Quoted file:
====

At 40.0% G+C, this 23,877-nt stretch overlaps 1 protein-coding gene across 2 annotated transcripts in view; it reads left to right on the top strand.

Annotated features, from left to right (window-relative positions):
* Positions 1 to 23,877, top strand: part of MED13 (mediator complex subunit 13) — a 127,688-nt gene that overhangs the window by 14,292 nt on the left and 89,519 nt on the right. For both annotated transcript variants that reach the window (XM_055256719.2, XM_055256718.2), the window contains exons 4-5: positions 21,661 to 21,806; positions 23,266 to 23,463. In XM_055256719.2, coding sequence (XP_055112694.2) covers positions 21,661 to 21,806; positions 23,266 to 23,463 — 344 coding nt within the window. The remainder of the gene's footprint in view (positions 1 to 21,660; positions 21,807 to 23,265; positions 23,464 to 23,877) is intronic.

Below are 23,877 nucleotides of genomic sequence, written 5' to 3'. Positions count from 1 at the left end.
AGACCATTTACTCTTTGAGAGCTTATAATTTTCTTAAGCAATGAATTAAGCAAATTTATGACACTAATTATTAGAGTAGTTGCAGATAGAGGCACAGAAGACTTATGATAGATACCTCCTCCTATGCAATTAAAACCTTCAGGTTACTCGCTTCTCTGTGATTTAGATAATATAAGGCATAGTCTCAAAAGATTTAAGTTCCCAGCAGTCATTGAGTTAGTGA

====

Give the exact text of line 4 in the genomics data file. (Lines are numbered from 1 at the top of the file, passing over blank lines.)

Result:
Below are 23,877 nucleotides of genomic sequence, written 5' to 3'. Positions count from 1 at the left end.